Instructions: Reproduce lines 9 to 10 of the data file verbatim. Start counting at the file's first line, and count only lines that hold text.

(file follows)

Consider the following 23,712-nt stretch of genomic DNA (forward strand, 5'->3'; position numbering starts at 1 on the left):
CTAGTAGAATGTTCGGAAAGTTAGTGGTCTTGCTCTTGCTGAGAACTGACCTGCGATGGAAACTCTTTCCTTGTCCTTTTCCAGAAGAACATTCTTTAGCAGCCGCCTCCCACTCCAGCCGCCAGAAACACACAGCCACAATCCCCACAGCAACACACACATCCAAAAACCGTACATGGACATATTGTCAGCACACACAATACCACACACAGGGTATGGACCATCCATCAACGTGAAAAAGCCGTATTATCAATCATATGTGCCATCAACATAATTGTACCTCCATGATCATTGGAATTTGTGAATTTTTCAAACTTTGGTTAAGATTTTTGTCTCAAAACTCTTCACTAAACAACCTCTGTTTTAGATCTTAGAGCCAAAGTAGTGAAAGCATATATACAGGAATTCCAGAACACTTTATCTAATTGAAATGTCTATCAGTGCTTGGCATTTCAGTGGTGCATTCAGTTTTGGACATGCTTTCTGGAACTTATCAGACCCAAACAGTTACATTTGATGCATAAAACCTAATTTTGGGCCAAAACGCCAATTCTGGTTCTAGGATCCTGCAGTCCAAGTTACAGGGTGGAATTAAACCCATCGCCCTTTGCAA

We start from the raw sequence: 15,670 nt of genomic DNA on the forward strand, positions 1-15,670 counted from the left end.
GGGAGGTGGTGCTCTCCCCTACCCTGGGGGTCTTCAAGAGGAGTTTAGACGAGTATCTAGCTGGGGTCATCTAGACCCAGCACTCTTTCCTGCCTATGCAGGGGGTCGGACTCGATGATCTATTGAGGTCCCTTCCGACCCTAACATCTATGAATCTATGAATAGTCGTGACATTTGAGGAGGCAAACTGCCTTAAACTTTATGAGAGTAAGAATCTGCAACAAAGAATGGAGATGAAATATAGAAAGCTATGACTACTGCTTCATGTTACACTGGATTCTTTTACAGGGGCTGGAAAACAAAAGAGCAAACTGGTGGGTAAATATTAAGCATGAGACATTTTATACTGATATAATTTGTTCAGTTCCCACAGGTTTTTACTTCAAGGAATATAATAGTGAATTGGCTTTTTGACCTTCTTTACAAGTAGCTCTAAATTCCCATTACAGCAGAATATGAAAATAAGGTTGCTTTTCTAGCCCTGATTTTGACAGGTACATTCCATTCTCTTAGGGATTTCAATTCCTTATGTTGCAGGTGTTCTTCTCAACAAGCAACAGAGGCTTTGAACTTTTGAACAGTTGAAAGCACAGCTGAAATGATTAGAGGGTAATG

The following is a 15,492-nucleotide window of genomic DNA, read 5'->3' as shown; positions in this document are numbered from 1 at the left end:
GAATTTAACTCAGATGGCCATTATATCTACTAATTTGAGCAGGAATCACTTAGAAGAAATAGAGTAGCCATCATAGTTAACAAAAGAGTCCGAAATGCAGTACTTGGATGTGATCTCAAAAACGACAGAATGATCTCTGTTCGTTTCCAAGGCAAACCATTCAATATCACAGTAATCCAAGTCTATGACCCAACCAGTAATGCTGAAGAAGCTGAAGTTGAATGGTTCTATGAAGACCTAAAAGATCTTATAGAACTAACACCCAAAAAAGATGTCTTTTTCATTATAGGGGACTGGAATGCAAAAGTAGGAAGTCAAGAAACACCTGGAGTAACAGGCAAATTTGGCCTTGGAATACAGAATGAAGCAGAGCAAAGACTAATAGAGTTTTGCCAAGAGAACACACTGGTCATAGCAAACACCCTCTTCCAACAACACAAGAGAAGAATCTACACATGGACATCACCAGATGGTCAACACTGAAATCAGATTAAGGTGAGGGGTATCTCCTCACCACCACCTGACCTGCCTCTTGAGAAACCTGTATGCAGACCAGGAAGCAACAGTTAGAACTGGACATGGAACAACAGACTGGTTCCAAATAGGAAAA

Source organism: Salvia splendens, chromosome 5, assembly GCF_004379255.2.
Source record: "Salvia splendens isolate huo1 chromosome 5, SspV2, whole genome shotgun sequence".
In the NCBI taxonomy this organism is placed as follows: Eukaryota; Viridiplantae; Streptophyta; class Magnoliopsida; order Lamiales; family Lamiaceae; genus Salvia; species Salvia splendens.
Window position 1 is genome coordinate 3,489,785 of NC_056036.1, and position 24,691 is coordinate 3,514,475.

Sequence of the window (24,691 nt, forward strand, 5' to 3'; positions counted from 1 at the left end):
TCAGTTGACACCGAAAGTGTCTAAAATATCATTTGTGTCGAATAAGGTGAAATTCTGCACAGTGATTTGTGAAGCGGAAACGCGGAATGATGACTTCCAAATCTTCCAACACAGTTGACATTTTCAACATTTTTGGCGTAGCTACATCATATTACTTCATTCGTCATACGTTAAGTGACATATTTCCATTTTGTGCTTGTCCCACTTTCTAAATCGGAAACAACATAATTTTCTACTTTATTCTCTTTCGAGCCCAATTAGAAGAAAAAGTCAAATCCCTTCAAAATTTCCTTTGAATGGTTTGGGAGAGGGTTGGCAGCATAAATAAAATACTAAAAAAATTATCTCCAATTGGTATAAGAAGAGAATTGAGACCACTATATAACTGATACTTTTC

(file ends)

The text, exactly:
In the NCBI taxonomy this organism is placed as follows: Eukaryota; Viridiplantae; Streptophyta; class Magnoliopsida; order Lamiales; family Lamiaceae; genus Salvia; species Salvia splendens.
Window position 1 is genome coordinate 3,489,785 of NC_056036.1, and position 24,691 is coordinate 3,514,475.